Shoe designer Steve Madden reveals what prison was really like

Steve Madden, a designer shoe fraud, was sentenced to 31 months in federal prison at Eglin Camp Prison in Florida for his personal involvement in stock fraud. The situation became even worse for him in 2003 when his prison sentence was extended to 13 months.

Once again, money interfered, the exact factor that landed him in prison, had secured him an eight-day leave and reduced his sentence by 18 months due to good behavior, as well as six months in a drug and alcohol rehabilitation program.

I told The Post Madden, the child was named Belly. He would help me out and cook for me. He didn’t have any money to buy little things or detergent, soap. So, my assistant sent him $500. Somebody told me that you are not allowed to do that.

They sent me to another prison, which felt even more prison-like. It was the worst moment of my life. He lost his case with his furlough reduced. He said that the defense attorney and prosecutor were playing with the prison guards. The warden held a mock “trial” for his offense. Madden lost everything all over again in a matter of seconds.

In his new memoir, Madden writes about his experience of how the industry disrupted Cobbler: “Tuesday out), (Radius Books) Ever Than Stronger Back Came & Grace from Fell Industry”.

Upon awakening, he describes the sensation of a gentle mist enveloping his face as he recounts his initial experience in a detention center during his transfer from Elgin to the significantly more severe Coleman Federal Correctional Complex. “It was all urine, not water,” he notes.

Known for his brash personality, Madden’s book delves into the lowest points of his addiction to Quaaludes and his timorous side, showing more intensity on Long Island, where he was imprisoned and involved in financial misdoings.

The youngest of three boys, he struggled in high school, preferring his job at a shoe store in Cederhurst over his failed attempt at college. His budding obsession was derailed, but it was an anomaly considering his mixed heritage – his mother, a Jewish homemaker, and his father, an Irish Catholic who ran a textile factory.

“It was important that everything was prepared. It wouldn’t be a problem if I had an empty stomach and took pills: I learned a trick like a drug addict. He writes about his time at the University of Miami, where I first fell in love with Quaaludes.”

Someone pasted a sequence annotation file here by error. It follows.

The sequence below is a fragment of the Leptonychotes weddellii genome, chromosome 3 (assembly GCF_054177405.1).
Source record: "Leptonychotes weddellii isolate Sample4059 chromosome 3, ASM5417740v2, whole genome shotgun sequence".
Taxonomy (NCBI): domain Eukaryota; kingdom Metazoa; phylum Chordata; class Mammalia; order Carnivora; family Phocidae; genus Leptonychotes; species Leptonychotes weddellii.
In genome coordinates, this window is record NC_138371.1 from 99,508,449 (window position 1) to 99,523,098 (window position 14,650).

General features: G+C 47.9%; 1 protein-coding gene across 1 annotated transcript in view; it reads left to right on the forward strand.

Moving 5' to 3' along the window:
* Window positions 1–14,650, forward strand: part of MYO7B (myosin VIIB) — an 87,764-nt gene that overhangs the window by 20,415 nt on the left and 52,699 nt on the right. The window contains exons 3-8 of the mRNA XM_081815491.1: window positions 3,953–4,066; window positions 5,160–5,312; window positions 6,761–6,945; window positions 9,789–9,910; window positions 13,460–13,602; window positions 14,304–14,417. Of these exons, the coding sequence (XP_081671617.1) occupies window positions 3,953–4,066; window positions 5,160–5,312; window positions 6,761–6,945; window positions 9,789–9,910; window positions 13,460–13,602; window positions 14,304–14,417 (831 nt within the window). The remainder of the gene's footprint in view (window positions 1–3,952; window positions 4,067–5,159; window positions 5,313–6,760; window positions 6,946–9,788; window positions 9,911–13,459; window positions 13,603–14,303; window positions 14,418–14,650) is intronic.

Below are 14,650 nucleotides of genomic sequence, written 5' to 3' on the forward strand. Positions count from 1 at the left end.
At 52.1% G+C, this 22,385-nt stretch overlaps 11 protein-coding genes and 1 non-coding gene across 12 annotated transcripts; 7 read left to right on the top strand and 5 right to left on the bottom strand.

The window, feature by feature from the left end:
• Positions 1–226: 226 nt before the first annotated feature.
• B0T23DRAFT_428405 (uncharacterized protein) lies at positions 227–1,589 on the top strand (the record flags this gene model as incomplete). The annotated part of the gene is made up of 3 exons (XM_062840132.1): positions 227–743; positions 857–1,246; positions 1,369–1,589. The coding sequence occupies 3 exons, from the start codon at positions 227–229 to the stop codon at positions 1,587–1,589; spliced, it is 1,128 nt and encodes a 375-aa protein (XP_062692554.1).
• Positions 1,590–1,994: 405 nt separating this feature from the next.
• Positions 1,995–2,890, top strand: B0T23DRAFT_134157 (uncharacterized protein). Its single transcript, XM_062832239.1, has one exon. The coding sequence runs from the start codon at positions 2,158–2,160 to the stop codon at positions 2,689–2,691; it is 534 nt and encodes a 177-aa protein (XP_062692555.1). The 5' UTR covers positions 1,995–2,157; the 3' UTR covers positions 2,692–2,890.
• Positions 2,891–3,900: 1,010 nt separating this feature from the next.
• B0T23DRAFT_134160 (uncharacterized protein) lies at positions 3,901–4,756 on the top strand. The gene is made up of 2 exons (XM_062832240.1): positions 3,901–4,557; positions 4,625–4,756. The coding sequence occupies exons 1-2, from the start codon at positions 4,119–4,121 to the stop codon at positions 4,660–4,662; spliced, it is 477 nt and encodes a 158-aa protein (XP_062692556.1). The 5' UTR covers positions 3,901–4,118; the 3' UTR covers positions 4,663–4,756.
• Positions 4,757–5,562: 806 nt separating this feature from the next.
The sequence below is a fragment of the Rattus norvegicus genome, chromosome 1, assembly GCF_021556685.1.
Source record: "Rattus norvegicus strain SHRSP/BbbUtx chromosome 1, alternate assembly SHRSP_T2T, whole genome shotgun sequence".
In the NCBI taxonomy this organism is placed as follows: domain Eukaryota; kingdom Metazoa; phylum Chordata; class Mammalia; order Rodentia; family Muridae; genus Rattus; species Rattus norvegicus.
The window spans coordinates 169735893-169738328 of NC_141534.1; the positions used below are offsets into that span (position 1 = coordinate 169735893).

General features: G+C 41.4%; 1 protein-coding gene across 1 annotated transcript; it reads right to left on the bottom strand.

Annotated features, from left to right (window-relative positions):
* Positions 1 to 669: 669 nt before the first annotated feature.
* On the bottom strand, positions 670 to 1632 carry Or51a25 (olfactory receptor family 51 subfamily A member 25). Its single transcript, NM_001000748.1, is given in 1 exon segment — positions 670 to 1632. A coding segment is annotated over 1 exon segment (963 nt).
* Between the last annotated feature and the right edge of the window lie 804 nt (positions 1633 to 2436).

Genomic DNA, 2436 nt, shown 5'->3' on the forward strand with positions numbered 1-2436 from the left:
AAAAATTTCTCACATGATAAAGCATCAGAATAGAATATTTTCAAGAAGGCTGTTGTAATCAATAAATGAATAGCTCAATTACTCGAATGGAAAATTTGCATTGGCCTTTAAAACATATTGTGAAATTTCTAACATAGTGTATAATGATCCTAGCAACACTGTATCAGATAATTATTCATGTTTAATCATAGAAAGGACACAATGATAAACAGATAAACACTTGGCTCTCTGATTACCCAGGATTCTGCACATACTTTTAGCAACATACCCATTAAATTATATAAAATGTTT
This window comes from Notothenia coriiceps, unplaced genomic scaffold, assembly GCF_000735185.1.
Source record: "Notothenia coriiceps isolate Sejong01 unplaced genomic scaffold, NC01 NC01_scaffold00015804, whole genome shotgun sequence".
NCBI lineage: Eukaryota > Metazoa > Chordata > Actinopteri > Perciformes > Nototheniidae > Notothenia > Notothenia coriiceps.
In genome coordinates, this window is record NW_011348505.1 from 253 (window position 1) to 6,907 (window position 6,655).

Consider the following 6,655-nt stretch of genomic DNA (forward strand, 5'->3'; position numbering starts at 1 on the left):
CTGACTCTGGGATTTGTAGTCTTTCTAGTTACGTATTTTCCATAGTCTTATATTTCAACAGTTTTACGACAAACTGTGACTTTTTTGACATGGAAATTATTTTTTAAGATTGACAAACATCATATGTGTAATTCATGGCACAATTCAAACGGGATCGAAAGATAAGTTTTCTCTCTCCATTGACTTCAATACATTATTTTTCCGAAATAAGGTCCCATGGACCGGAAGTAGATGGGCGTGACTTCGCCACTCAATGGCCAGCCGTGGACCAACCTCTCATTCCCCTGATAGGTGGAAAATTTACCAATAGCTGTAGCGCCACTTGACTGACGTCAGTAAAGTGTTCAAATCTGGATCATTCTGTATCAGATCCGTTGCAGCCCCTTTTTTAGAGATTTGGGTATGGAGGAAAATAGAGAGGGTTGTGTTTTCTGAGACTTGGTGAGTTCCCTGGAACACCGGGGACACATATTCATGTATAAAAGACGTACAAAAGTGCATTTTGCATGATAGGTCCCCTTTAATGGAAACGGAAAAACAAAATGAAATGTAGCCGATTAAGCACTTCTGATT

After his father yanked him out of school, he was kicked out of the management at his parents’ building in wild New York.

“I was out late every evening and arrived home intoxicated, clumsily moving around and colliding with furniture in the lobby,” he expresses.

The Coleman Federal Correctional Complex in Coleman, Fla.
The Coleman Federal Correctional Complex in Coleman, Fla.AP

At various establishments such as clubs and restaurants, and even while in the company of women, he would lose consciousness. Upon awakening in the hallway of his recently acquired apartment, he found himself unclothed — awkwardly making his way down to the lobby while holding onto his private parts, seeking assistance.

Establishing a footwear dominion, Madden was – during daylight hours, at least — in spite of his excessive drinking episodes. From the back of his vehicle, he marketed his creations to retailers and large retail establishments and collaborated with the proprietors of a traditional shoe manufacturing plant in the urban area. Additionally, as a source of creative motivation, he regularly approached women on the street and purchased shoes directly from them.

“I assure you, I am not a weirdo,” he would state.

In the early ’90s, when Danny Porush, a childhood friend of Jordan Belfort, later known as the Wolf of Wall Street, ran the brokerage firm Oakmont Stratton, he offered to help Madden, a wealthy designer, raise capital for his multi-million dollar IPO.

“I was trading and selling [stocks] right alongside them,” Madden expresses. “He emerged as one of the most impactful individuals in my life … Jordan was unlike anyone else I have ever encountered before or since.”

Madden with his team in the factory in the early 2000s.
Madden with his team in the factory in the early 2000s.

Madden spent a total of 31 months in prison, whereas Belfort ended up serving only 22 months for his fraudulent activities. Madden remained loyal to Belfort, providing him access to his company’s office and choosing not to wear a recording device or betray him to the authorities when they began investigating Madden.

He said that he is once again reimagining the end of his creative company for an audience that wants comfy clogs and slippers, shifting his business online to fulfill their orders. As a divorced father of three, he spends time with his children in his locked-down apartment on 57th Street. He has struggled through the COVID-19 pandemic, including Zoom meetings, just like most fashion retailers. He is still the chief design and creative officer of his company, and he was able to reclaim his business after his time in prison.

Madden acknowledges that despite his commitment to the paper, he admits that he is not entirely comfortable with the excessive public consumption of his stories.

Madden expressed, “If I don’t know now that I want to be known, ‘I enjoy, I’m currently in a different environment due to the pandemic. However, there, I just wanted to start writing. At that time, I wanted to reveal everything. It’s extremely vulnerable. It’s completely exposed. I just wanted to get it all out there.’ Madden stated, “Now he is recording the audio book, as he sinks into his own words. I do wish I had written it.”